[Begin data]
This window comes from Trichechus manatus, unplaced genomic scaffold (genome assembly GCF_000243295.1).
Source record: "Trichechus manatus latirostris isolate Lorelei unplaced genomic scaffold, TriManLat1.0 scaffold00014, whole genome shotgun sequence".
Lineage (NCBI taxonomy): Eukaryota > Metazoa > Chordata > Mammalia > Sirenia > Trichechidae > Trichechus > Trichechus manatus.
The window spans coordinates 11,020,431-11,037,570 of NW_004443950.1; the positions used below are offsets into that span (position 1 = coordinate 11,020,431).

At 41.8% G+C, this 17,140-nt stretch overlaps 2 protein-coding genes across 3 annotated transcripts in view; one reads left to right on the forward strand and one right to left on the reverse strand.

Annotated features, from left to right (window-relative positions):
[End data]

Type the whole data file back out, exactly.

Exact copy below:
This window comes from Trichechus manatus, unplaced genomic scaffold (genome assembly GCF_000243295.1).
Source record: "Trichechus manatus latirostris isolate Lorelei unplaced genomic scaffold, TriManLat1.0 scaffold00014, whole genome shotgun sequence".
Lineage (NCBI taxonomy): Eukaryota > Metazoa > Chordata > Mammalia > Sirenia > Trichechidae > Trichechus > Trichechus manatus.
The window spans coordinates 11,020,431-11,037,570 of NW_004443950.1; the positions used below are offsets into that span (position 1 = coordinate 11,020,431).

At 41.8% G+C, this 17,140-nt stretch overlaps 2 protein-coding genes across 3 annotated transcripts in view; one reads left to right on the forward strand and one right to left on the reverse strand.

Annotated features, from left to right (window-relative positions):